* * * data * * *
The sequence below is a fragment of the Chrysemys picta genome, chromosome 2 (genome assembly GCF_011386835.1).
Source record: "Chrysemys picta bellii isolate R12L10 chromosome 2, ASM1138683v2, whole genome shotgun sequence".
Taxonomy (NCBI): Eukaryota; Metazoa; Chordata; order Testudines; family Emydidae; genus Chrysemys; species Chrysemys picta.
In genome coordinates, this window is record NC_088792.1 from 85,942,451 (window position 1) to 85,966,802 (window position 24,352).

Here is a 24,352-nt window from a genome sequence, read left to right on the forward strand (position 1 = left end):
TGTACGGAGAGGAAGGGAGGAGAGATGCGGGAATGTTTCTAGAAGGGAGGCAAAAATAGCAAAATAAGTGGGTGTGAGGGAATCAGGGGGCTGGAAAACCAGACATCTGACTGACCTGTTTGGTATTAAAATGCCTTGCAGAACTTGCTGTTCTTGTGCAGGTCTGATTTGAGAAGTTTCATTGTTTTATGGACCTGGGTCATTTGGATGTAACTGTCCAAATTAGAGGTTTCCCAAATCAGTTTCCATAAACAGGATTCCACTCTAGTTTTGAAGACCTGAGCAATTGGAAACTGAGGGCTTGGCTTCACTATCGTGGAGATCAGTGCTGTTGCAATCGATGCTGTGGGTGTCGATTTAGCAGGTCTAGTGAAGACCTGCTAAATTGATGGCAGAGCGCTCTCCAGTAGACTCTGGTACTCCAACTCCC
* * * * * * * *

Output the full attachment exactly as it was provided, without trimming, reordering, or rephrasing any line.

The sequence below is a fragment of the Chrysemys picta genome, chromosome 2 (genome assembly GCF_011386835.1).
Source record: "Chrysemys picta bellii isolate R12L10 chromosome 2, ASM1138683v2, whole genome shotgun sequence".
Taxonomy (NCBI): Eukaryota; Metazoa; Chordata; order Testudines; family Emydidae; genus Chrysemys; species Chrysemys picta.
In genome coordinates, this window is record NC_088792.1 from 85,942,451 (window position 1) to 85,966,802 (window position 24,352).

Here is a 24,352-nt window from a genome sequence, read left to right on the forward strand (position 1 = left end):
TGTACGGAGAGGAAGGGAGGAGAGATGCGGGAATGTTTCTAGAAGGGAGGCAAAAATAGCAAAATAAGTGGGTGTGAGGGAATCAGGGGGCTGGAAAACCAGACATCTGACTGACCTGTTTGGTATTAAAATGCCTTGCAGAACTTGCTGTTCTTGTGCAGGTCTGATTTGAGAAGTTTCATTGTTTTATGGACCTGGGTCATTTGGATGTAACTGTCCAAATTAGAGGTTTCCCAAATCAGTTTCCATAAACAGGATTCCACTCTAGTTTTGAAGACCTGAGCAATTGGAAACTGAGGGCTTGGCTTCACTATCGTGGAGATCAGTGCTGTTGCAATCGATGCTGTGGGTGTCGATTTAGCAGGTCTAGTGAAGACCTGCTAAATTGATGGCAGAGCGCTCTCCAGTAGACTCTGGTACTCCAACTCCC